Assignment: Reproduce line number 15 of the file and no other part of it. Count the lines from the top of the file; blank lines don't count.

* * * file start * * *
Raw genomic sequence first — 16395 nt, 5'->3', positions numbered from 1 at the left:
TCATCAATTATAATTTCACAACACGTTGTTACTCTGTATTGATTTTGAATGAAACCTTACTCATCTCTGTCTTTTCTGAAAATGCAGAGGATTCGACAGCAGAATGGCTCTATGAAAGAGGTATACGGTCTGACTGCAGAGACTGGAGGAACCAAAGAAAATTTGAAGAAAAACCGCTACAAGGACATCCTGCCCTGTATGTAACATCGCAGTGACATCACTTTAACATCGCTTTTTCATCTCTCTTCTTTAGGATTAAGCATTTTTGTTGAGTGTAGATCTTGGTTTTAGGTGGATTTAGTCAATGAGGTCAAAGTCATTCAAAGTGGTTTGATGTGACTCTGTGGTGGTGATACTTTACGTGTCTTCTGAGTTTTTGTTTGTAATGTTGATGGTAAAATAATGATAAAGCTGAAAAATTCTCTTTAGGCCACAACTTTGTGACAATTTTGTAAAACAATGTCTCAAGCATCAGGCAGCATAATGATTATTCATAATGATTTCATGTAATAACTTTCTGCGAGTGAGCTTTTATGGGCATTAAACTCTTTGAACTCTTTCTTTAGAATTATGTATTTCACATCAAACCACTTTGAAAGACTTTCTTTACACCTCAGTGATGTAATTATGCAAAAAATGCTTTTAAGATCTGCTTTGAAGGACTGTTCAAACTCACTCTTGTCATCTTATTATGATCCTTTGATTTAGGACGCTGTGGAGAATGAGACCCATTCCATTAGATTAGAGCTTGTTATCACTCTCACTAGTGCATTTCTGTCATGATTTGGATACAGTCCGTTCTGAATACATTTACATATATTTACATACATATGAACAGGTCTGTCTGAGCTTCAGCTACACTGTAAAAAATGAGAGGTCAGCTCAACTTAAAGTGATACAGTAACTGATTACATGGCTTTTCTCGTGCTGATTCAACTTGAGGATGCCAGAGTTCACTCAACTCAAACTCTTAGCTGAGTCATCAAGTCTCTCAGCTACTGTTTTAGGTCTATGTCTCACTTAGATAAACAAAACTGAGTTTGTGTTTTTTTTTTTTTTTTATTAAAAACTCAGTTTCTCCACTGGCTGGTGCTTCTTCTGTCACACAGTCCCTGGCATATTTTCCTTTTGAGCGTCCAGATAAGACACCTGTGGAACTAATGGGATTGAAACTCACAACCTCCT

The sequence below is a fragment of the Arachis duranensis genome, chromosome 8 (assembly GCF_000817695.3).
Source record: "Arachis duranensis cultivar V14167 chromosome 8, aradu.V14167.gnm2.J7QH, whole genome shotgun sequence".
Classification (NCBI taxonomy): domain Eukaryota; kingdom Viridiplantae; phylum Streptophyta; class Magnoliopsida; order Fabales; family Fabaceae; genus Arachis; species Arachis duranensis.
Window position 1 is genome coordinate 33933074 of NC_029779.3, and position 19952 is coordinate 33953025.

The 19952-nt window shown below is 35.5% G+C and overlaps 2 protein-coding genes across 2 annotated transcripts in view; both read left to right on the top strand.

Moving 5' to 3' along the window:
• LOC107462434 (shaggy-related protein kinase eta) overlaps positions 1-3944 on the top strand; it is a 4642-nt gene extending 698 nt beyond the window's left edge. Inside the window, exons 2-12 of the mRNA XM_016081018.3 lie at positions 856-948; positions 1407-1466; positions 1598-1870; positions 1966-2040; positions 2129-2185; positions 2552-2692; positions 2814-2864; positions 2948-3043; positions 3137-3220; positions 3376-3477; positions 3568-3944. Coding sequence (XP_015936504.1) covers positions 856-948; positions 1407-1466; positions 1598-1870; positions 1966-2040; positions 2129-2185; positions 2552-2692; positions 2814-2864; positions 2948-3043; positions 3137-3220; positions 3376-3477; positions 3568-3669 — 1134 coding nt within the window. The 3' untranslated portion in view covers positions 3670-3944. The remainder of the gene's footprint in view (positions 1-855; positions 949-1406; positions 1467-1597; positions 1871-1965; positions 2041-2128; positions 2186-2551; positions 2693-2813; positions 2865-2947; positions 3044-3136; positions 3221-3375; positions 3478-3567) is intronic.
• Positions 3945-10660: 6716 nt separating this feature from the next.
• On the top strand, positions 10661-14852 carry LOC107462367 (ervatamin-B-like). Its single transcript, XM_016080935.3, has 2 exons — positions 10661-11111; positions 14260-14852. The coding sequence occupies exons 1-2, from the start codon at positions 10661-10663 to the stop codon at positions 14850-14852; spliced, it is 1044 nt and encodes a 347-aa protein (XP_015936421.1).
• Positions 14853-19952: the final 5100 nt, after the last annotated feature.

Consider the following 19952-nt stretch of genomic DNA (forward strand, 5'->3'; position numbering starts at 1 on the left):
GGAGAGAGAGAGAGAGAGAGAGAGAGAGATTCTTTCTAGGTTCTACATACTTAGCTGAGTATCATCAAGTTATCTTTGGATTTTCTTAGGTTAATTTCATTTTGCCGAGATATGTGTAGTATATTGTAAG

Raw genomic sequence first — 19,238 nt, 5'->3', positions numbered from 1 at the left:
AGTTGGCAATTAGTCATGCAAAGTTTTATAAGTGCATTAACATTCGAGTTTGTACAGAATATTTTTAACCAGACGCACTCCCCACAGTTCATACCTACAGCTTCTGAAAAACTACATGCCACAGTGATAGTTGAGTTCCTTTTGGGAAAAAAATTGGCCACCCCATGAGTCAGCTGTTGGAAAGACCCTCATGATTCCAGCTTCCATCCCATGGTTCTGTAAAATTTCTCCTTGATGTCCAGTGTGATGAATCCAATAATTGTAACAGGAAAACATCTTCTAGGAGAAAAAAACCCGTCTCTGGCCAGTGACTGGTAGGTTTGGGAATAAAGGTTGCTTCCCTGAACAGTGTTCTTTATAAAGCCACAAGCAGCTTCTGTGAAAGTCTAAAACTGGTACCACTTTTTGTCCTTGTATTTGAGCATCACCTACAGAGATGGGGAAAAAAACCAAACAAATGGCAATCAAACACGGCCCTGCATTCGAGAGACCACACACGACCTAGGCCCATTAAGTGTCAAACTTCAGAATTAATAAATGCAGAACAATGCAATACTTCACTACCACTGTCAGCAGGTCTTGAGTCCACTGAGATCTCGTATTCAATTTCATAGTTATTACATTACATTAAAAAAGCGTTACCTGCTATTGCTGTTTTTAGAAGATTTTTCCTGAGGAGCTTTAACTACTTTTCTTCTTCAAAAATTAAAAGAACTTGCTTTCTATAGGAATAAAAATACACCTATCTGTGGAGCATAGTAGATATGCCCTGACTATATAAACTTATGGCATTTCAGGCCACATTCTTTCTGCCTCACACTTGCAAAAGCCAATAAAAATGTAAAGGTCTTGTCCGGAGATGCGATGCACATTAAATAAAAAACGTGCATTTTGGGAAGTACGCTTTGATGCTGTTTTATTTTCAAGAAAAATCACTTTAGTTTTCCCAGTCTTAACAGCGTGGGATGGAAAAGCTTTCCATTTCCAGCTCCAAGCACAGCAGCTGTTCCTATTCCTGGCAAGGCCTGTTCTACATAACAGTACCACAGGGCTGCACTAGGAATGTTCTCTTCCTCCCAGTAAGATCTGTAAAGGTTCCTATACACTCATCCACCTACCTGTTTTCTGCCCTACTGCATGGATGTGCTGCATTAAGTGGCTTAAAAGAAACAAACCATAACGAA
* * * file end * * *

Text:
Raw genomic sequence first — 19,238 nt, 5'->3', positions numbered from 1 at the left: